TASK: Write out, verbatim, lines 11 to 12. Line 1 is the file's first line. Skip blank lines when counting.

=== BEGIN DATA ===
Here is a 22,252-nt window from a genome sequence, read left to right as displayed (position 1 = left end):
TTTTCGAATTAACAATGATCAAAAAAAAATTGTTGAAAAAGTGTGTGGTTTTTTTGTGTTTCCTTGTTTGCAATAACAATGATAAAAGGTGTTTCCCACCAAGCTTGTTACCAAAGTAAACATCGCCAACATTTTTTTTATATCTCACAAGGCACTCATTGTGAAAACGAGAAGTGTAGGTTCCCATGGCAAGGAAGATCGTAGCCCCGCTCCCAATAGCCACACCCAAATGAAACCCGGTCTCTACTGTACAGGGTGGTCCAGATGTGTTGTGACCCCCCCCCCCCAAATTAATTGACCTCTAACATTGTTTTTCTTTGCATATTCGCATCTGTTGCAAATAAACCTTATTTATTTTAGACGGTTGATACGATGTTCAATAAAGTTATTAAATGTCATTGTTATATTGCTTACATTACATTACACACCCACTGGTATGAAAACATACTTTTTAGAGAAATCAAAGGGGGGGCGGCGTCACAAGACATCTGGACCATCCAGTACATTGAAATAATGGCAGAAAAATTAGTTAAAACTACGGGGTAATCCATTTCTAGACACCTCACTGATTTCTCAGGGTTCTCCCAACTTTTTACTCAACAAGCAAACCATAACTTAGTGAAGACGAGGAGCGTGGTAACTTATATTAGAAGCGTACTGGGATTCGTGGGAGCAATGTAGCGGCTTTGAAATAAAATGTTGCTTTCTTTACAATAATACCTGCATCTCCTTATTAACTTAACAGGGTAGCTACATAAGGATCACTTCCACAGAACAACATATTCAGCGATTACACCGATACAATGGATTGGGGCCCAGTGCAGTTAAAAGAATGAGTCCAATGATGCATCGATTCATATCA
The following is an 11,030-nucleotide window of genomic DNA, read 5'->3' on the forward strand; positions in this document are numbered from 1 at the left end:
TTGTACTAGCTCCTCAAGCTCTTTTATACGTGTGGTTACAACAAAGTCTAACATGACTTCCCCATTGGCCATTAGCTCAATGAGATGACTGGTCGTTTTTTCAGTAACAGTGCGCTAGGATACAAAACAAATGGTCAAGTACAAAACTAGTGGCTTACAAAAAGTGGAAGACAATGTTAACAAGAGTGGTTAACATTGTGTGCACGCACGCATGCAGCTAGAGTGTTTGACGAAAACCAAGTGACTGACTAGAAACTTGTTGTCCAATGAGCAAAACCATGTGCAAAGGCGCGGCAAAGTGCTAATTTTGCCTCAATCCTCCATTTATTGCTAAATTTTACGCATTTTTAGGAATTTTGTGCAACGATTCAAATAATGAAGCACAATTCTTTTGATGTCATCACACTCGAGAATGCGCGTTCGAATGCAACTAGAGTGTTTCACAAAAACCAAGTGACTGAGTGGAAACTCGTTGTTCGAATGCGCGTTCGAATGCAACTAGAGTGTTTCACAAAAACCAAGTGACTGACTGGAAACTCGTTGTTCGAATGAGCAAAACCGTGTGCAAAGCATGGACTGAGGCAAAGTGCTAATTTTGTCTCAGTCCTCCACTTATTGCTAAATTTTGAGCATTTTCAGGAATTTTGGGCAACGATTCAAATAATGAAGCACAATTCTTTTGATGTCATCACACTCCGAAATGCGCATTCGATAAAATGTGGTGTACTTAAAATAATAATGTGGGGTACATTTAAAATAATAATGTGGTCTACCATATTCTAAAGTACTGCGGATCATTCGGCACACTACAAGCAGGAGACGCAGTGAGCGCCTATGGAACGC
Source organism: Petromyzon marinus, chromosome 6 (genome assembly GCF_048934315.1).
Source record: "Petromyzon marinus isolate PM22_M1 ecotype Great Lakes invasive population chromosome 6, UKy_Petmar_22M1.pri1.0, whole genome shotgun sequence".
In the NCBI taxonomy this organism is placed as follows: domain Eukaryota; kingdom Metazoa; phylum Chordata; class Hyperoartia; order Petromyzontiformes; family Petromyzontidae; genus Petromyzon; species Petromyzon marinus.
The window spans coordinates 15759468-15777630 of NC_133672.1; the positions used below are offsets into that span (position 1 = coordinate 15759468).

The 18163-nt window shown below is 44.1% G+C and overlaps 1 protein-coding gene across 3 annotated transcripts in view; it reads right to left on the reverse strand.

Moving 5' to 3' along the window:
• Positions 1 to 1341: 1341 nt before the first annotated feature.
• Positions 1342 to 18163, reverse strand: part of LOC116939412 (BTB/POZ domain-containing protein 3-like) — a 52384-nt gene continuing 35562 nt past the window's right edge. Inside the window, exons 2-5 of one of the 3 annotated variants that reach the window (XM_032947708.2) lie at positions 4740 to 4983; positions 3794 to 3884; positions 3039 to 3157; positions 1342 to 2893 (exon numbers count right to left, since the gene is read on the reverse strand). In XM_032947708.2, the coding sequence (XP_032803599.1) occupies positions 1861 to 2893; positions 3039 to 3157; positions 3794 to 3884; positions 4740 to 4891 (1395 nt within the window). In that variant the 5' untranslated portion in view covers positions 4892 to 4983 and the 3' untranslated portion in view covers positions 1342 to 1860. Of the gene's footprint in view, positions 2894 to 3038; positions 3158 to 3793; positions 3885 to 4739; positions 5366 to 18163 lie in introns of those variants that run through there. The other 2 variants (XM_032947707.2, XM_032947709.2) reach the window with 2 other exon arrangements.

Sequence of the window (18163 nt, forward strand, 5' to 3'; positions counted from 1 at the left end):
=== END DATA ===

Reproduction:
• Positions 1 to 1341: 1341 nt before the first annotated feature.
• Positions 1342 to 18163, reverse strand: part of LOC116939412 (BTB/POZ domain-containing protein 3-like) — a 52384-nt gene continuing 35562 nt past the window's right edge. Inside the window, exons 2-5 of one of the 3 annotated variants that reach the window (XM_032947708.2) lie at positions 4740 to 4983; positions 3794 to 3884; positions 3039 to 3157; positions 1342 to 2893 (exon numbers count right to left, since the gene is read on the reverse strand). In XM_032947708.2, the coding sequence (XP_032803599.1) occupies positions 1861 to 2893; positions 3039 to 3157; positions 3794 to 3884; positions 4740 to 4891 (1395 nt within the window). In that variant the 5' untranslated portion in view covers positions 4892 to 4983 and the 3' untranslated portion in view covers positions 1342 to 1860. Of the gene's footprint in view, positions 2894 to 3038; positions 3158 to 3793; positions 3885 to 4739; positions 5366 to 18163 lie in introns of those variants that run through there. The other 2 variants (XM_032947707.2, XM_032947709.2) reach the window with 2 other exon arrangements.